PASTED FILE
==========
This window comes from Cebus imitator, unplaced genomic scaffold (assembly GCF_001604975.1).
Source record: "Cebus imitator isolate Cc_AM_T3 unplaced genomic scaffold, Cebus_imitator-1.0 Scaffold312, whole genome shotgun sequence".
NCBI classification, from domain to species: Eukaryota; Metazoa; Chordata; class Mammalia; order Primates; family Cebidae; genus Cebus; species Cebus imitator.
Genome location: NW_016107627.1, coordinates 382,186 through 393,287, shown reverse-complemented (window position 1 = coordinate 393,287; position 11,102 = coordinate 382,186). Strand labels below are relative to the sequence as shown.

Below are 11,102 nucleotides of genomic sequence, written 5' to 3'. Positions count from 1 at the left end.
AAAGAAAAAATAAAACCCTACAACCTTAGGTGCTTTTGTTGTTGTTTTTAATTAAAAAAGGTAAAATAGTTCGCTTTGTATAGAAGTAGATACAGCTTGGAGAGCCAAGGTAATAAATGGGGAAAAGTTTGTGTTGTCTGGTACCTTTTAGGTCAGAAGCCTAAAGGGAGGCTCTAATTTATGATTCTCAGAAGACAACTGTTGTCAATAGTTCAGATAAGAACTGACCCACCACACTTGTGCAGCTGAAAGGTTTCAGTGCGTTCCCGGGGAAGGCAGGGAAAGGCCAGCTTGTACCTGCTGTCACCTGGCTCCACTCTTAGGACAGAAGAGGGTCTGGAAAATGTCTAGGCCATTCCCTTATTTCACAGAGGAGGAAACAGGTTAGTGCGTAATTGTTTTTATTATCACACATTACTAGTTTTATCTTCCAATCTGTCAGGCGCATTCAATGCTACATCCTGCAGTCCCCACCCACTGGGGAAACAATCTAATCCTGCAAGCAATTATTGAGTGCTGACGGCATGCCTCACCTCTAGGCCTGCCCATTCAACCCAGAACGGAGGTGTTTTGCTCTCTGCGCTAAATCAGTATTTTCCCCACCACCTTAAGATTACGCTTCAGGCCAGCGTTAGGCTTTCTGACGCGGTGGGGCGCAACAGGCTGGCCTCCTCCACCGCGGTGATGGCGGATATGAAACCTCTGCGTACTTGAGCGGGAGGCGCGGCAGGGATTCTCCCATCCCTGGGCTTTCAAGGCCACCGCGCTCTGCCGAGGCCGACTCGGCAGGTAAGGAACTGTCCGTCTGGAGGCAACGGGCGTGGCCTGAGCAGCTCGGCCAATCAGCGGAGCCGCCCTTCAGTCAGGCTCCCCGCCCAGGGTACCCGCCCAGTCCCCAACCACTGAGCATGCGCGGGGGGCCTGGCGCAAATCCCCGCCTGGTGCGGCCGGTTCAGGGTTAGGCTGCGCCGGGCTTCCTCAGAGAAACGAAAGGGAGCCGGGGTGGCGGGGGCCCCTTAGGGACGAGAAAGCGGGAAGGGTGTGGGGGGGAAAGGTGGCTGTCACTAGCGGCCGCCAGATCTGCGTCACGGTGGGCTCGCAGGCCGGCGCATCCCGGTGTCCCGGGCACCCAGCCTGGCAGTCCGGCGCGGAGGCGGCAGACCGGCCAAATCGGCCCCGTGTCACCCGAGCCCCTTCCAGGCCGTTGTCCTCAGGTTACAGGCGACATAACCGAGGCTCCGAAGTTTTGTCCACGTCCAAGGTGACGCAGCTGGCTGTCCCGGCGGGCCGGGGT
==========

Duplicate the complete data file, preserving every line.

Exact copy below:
This window comes from Cebus imitator, unplaced genomic scaffold (assembly GCF_001604975.1).
Source record: "Cebus imitator isolate Cc_AM_T3 unplaced genomic scaffold, Cebus_imitator-1.0 Scaffold312, whole genome shotgun sequence".
NCBI classification, from domain to species: Eukaryota; Metazoa; Chordata; class Mammalia; order Primates; family Cebidae; genus Cebus; species Cebus imitator.
Genome location: NW_016107627.1, coordinates 382,186 through 393,287, shown reverse-complemented (window position 1 = coordinate 393,287; position 11,102 = coordinate 382,186). Strand labels below are relative to the sequence as shown.

Below are 11,102 nucleotides of genomic sequence, written 5' to 3'. Positions count from 1 at the left end.
AAAGAAAAAATAAAACCCTACAACCTTAGGTGCTTTTGTTGTTGTTTTTAATTAAAAAAGGTAAAATAGTTCGCTTTGTATAGAAGTAGATACAGCTTGGAGAGCCAAGGTAATAAATGGGGAAAAGTTTGTGTTGTCTGGTACCTTTTAGGTCAGAAGCCTAAAGGGAGGCTCTAATTTATGATTCTCAGAAGACAACTGTTGTCAATAGTTCAGATAAGAACTGACCCACCACACTTGTGCAGCTGAAAGGTTTCAGTGCGTTCCCGGGGAAGGCAGGGAAAGGCCAGCTTGTACCTGCTGTCACCTGGCTCCACTCTTAGGACAGAAGAGGGTCTGGAAAATGTCTAGGCCATTCCCTTATTTCACAGAGGAGGAAACAGGTTAGTGCGTAATTGTTTTTATTATCACACATTACTAGTTTTATCTTCCAATCTGTCAGGCGCATTCAATGCTACATCCTGCAGTCCCCACCCACTGGGGAAACAATCTAATCCTGCAAGCAATTATTGAGTGCTGACGGCATGCCTCACCTCTAGGCCTGCCCATTCAACCCAGAACGGAGGTGTTTTGCTCTCTGCGCTAAATCAGTATTTTCCCCACCACCTTAAGATTACGCTTCAGGCCAGCGTTAGGCTTTCTGACGCGGTGGGGCGCAACAGGCTGGCCTCCTCCACCGCGGTGATGGCGGATATGAAACCTCTGCGTACTTGAGCGGGAGGCGCGGCAGGGATTCTCCCATCCCTGGGCTTTCAAGGCCACCGCGCTCTGCCGAGGCCGACTCGGCAGGTAAGGAACTGTCCGTCTGGAGGCAACGGGCGTGGCCTGAGCAGCTCGGCCAATCAGCGGAGCCGCCCTTCAGTCAGGCTCCCCGCCCAGGGTACCCGCCCAGTCCCCAACCACTGAGCATGCGCGGGGGGCCTGGCGCAAATCCCCGCCTGGTGCGGCCGGTTCAGGGTTAGGCTGCGCCGGGCTTCCTCAGAGAAACGAAAGGGAGCCGGGGTGGCGGGGGCCCCTTAGGGACGAGAAAGCGGGAAGGGTGTGGGGGGGAAAGGTGGCTGTCACTAGCGGCCGCCAGATCTGCGTCACGGTGGGCTCGCAGGCCGGCGCATCCCGGTGTCCCGGGCACCCAGCCTGGCAGTCCGGCGCGGAGGCGGCAGACCGGCCAAATCGGCCCCGTGTCACCCGAGCCCCTTCCAGGCCGTTGTCCTCAGGTTACAGGCGACATAACCGAGGCTCCGAAGTTTTGTCCACGTCCAAGGTGACGCAGCTGGCTGTCCCGGCGGGCCGGGGT